Later in her life, Emmerich became bedridden, but her fame as a stigmatic and a visionary attracted many well-known visitors. One of them was a poet called Clemens Brentano, who interviewed her at length. He became one of Emmerich's supporters at the time and wrote down the revelations she experienced. From 1819 until Emmerich's death in 1824, Brentano filled many notebooks with accounts of her visions, including the scenes from the New Testament and the life of the Virgin Mary. Only nine years after Emmerich's death, Brentano completed editing his records for publication. The first volume "The Dolorous Passion of Our Lord Jesus Christ According to the Meditations of Anne Catherine Emmerich" appeared in the press in 1833 and the second volume "The Life of the Blessed Virgin Mary" was published much later, in 1852, long after his death.
The Brentano compilation also offers a very prosaic explanation of Emmerich's visions. He recorded a story that when she had been ill as a child, she had a visit of baby Jesus who suggested she should eat some plants to get better. One of these plants was Morning-Glory, and its flower's juice contains ergine, an alkaloid responsible for the psychedelic activity.
However, the authenticity of Brentano's records has been questioned many times, and his books were even called a "well-intentioned fraud". This fraud was revealed when the case for Anne Catherine Emmerich's beatification was submitted to the Vatican in 1892. The experts compared his original motes with the edited versions in the published books. These analyses revealed that Brentano used many different sources, including maps, guidebooks, and apocryphal biblical sources, to enhance the narration of Catherine Emmerich. By 1928, the experts were sure that not much of Brentano's books could be attributed to Emmerich and the Vatican suspended her beatification process. She was only beatified in 2004 by Pope John Paul II, but not on the basis of Brentano's books but because of her sanctity and virtue.
Rediscovery of the House of St. Mary
Neither Brentano nor Emmerich had ever been to Ephesus, and the city had not yet been excavated at that time. Moreover, taking into account the manipulations made by Brentano before Emmerich's visions were made public, it is quite possible that the whole vision of Ephesus and the house of St. Mary that Emmerich had supposedly had, may have been the result of Brentano's clever interference. On the one hand, he might have told Emmerich about the Nightingale's Hill that had been considered a sacred location since the times unknown. The local Greek population made pilgrimages to this hill annually, and its holiness was widely accepted. On the other hand, Brentano may have simply added the necessary details to her visions later, when he prepared the notes for publication.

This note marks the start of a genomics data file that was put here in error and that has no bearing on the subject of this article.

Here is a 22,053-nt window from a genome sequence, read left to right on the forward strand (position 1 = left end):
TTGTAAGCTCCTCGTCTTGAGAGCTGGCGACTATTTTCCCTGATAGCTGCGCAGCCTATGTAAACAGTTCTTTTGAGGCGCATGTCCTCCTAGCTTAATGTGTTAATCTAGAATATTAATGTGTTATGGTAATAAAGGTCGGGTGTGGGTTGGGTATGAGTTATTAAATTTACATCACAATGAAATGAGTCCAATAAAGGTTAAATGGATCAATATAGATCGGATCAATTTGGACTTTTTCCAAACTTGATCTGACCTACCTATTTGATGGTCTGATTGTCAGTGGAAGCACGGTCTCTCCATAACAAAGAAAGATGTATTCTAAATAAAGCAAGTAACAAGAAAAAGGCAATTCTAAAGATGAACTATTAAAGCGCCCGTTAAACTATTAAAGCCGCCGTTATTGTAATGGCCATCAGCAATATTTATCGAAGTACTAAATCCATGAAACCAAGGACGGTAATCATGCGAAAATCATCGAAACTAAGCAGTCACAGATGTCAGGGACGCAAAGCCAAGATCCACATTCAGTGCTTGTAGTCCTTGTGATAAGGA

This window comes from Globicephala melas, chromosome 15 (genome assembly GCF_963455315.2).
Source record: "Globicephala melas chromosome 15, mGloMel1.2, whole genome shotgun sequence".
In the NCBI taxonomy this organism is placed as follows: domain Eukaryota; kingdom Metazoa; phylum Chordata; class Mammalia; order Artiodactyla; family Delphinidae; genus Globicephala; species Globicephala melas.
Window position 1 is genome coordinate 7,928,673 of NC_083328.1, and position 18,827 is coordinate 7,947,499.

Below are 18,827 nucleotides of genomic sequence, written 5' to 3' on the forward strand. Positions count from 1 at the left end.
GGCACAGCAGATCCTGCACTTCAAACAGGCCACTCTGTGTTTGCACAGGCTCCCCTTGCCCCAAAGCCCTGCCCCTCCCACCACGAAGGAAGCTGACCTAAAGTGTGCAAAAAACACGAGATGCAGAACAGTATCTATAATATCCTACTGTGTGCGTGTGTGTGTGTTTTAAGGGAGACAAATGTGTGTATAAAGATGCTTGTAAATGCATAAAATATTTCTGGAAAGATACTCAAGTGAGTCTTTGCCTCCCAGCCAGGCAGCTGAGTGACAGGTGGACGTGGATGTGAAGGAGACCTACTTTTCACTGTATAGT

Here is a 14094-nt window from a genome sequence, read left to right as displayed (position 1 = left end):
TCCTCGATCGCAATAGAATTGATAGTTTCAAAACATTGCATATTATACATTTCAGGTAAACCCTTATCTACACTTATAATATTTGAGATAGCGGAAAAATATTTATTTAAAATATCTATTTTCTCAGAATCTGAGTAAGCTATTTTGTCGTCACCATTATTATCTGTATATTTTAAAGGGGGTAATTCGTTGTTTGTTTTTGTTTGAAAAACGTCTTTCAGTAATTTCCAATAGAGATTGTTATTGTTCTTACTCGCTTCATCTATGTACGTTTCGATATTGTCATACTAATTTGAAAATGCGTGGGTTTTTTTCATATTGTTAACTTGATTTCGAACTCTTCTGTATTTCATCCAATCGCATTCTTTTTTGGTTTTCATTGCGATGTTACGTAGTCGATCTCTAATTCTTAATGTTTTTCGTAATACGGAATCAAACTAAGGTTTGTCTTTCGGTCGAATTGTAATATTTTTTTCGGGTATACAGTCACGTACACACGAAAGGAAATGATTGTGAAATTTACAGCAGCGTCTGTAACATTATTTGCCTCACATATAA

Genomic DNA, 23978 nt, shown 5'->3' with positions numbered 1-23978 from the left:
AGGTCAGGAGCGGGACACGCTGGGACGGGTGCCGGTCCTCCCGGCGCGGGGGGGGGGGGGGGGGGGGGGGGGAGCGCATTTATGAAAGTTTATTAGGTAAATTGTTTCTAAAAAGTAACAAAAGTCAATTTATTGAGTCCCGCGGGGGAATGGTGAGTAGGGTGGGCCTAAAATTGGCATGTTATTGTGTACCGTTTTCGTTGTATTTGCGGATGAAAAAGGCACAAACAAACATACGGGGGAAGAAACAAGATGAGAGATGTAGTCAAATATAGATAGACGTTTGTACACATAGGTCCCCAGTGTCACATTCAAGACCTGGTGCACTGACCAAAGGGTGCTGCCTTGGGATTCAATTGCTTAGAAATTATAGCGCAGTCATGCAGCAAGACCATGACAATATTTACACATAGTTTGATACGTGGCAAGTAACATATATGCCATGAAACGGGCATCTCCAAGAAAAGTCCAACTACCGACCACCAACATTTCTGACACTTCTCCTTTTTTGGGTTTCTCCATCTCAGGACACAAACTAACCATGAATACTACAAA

These suspicious circumstances and Brantano's manipulations had not been known to the earliest readers of Emmerich's visions as the fraud was only revealed in 1928. The possibility of locating the House of St. Mary in Ephesus was very tempting and several attempts were made in the 19th century as "The Life of The Blessed Virgin Mary" provided convenient details about the location of the house, and the topography of the surrounding area: "Mary did not live in Ephesus itself, but in the country near it. [...] Mary's dwelling was on a hill to the left of the road from Jerusalem, some three and a half hours from Ephesus. This hill slopes steeply towards Ephesus; the city, as one approaches it from the south-east seems to lie on rising ground. [...] Narrow paths lead southwards to a hill near the top of which is an uneven plateau, some half hour's journey." Further details concerned the house itself: built with rectangular stones, with the windows placed high, near the flat roof. The dwelling supposedly consisted of two parts, and there was a hearth at its centre.
The first explorer tempted to test this description against the reality was a French priest, the Abbé Julien Gouyet. In October of 1881, he found a small stone building located on the slope of Coresus Hill, then known as Bülbül Dağ, meaning the Hill of the Nightingales. This hill overlooked the Aegean Sea to the west and the ruins of ancient Ephesus to the north. Gouyet believed that the ruined building was the one described by Emmerich and that it really was the House of St. Mary, where she had spent the final years of her life.
At first, Gouyet's revelations were not treated seriously, but his discovery encouraged sister Marie de Mandat-Grancey to confirm his findings. She was a Roman Catholic religious sister, born of a distinguished French family. After spending 28 years at the Daughters of Charity of St. Vincent De Paul in the parish of St. Sulpice in Paris, she was assigned to the Mission to Turkey in 1886 where she served in the French Naval Hospital at Smyrna, now known as Izmir. There, she learnt about the so-called House of St. Mary, located in the nearby town of Ayasuluk, from the Lazarist missionary Eugène Poulin. These remarkable people became responsible for the rediscovery of the so-called House of Mary: with Marie de Mandat-Grancey as the primary sponsor and Eugène Poulin as the highly-motivated discoverer.